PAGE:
10. Punjab New mining policy would deplete fertile soil cover The government had recently come up with the new sand and gravel mining policy 2021, which states that landowners can dispose of ordinary earth extracted or removed during the leveling of their Agricultural fields up to 3-feet. Even the government advertisement states that landowners are permitted to extract up to 3-feet sand. Several farmers were already into illegal sand mining in their fields and this new policy now allows all farmers to extract up to 3 -feet earth from their fields without any environment clearance.

Earlier, farmers were required to take EC for mining their fields and as per norms, no agricultural land can be excavated upto 3-meters after procuring EC certificate. Agriculture department officials said that Punjab government’s policy will ruin the state’s soil badly because several farmers see the short term gains and also are not aware that the soil of the upper layer is the most fertile and best one.

Several sand dealers revealed that both individual farmers and panchayats, which own large village chunks of common land, are very much interested in getting mined their fields up to 3 feet and they are contacting them to bargain the rates. It is a lucrative business and they are getting a good amount. “If they are removing even a single cubic feet of earth from one acre, they would get Rs 3 to 3.5 lakh and by removing up to 3-cubic feet they would earn Rs 9 to 11 lakh from a single acres as we are paying them Rs 8 to 9 per cubic feet sand,” said a dealer in Jalandhar, adding that several farmers have asked him to remove sand from their fields after the harvesting of wheat.

This practice is quite common in Hoshiarpur’s Mukerian subdivision where farmers are giving their fields to the sand mafia for digging in exchange of money. The sand mafia is earning much more from what they are paying to the farmers from their fields. “This is a short term gain and farmers should not do it as it will lead to water logging in the low lying fields. And if the surrounding areas of such fields are at a higher level, then these fields would turn a drain for the surrounding areas,” said Dr RK Gupta, principal soil chemist, Department of Soil Sciences, PAU, adding that a brick or a house can be made from the unproductive soil but crops cannot be grown in non-fertile soil. He added that this is also causing a huge damage to our environment.  (02 Jan. 2022)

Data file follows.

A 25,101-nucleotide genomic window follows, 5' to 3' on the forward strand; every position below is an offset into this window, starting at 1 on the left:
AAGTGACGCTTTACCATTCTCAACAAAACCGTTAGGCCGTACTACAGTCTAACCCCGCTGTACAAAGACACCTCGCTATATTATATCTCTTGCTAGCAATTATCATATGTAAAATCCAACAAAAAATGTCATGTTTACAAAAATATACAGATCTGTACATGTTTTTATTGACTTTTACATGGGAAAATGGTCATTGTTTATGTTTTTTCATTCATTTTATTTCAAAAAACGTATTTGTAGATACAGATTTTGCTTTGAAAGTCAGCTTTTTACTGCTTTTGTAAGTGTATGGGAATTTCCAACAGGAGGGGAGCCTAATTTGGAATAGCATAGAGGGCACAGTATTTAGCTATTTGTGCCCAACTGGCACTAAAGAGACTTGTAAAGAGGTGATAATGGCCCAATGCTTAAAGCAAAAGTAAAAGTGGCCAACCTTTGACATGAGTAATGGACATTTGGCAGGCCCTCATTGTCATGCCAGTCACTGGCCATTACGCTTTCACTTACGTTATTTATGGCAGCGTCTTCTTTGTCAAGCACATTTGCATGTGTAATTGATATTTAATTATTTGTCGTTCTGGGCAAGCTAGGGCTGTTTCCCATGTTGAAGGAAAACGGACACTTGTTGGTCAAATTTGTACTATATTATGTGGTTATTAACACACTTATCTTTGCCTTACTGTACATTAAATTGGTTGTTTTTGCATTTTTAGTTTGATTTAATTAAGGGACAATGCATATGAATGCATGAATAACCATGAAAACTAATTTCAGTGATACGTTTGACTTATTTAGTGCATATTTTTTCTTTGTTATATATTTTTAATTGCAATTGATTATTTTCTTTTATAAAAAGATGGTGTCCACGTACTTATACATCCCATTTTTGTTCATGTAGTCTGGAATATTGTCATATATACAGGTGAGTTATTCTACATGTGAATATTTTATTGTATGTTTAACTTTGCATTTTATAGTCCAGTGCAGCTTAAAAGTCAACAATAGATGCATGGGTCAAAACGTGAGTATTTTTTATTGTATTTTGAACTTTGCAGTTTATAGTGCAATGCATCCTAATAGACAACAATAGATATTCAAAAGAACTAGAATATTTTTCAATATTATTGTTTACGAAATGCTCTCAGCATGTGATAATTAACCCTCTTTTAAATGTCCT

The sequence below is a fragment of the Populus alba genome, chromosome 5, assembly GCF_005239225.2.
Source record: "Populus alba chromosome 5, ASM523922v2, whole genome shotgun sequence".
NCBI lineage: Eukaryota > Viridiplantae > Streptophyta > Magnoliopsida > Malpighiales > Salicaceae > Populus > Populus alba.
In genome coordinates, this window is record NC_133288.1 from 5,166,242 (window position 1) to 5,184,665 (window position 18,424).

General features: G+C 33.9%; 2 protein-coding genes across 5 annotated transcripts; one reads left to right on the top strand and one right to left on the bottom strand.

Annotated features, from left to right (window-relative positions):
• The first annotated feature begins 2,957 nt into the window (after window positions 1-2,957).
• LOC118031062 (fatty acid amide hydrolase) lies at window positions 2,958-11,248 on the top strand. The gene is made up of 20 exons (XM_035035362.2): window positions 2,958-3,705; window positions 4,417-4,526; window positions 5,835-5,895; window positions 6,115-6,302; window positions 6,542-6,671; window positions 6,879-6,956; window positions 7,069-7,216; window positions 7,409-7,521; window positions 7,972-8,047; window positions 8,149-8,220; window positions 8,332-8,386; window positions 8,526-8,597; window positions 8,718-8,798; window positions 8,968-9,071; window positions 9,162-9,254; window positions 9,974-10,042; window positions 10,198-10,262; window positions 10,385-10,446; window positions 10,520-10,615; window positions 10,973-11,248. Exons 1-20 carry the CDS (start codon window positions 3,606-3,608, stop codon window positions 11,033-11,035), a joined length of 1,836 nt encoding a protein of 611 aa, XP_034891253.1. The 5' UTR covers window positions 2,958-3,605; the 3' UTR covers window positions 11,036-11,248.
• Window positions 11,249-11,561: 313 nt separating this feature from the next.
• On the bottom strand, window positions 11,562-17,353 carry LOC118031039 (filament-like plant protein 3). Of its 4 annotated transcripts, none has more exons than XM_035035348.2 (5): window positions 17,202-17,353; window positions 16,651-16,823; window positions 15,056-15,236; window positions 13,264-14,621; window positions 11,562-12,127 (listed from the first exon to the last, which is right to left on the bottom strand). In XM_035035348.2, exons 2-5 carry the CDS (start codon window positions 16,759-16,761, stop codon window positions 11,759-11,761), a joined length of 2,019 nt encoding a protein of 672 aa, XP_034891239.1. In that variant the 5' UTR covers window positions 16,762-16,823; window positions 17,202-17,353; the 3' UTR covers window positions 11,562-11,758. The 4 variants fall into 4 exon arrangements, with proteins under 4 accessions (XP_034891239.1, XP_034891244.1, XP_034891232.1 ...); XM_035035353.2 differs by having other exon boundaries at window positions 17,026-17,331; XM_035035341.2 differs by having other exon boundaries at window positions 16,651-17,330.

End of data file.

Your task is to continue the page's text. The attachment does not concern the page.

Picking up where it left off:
CM Captain Amarinder Singh on March 5 said when his government took over, the revenue from mining was as low as Rs. 35 crore annually, which has been enhanced to ₹250 crore.  (06 March 2021)

The Cabinet on April 1 cleared the setting up of an enforcement directorate (ED) to check illegal mining.  (01 April 2021)

The government on April 24 2021 imposed a ban on sand mining at night.  (24 April 2021)

ED reportedly started investigations into contractor Gurinder Singh’s suspected involvement in the “shady” sand mining contract dating back to 2017.  (31 July 2021)

CM Charanjit Singh Channi lauched “Mission Clean” to take strict action against drung, sand and liquor mafia.   (01 Nov. 2021)

Image on social media shared on Dec. 3, 2021 show illegal mining using barges along Sutlej river near Jindapur village area in Chamkaur Sahib under Rupnagar district which is also constituency of CM Charanjit S Channi.

CM announced a reward of Rs 25,000 to every person who gives a proof or tip-off about any violation of mining norms.  (28 Dec. 2021)

Other States

Jammu & Kashmir New rules open doors for stone crushers Past 40 years have been particularly brutal for riverine ecology in Jammu & Kashmir, as pollution, encroachment & water diversion have increased, adding to introduction of non-native species. In recent years a new threat has emerged: riverbed mining.

The regional government has recently permitted the establishment of more stone-crushing plants. According to a list seen, between October and December 2020 the region’s Department of Fisheries issued No Objection Certificates (NOCs) for around 130 additional stone crushers, 70 of them in the Kashmir Valley.

In late Feb 2021, the administration created new rules for stone crushers and ‘hot and wet mixing plants’ (where stones and gravel are processed), dispensing with the previous requirement for a licence. The rules simplify the process of establishing a unit by reducing the requisite clearances to just two documents: Consent to Operate (CTO) from the region’s Pollution Control Board and an NOC from the relevant district administrator.

The issuing of NOCs has been brought under the J&K Public Services Guarantee Act, 2011, making it mandatory to issue it within 30 days. This leaves little time for due diligence, much less an assessment of the environmental impact of the proposed stone crusher, which means assessments may be done on paper only.  (16 July 2021)

Miners have plundered the Rambi Ara river, threatening crucial public infrastructure [Jehangir Ali/Al Jazeera] (01 April 2021)

After the denial of Environment Clearance (EC) by the J&K Environment Impact Assessment Authority (JKEIAA) the authorities decided to prepare a policy document to revive traditional sand mining identifying rightful beneficiaries and send it to the Government of India for consideration.  (19 June 2021)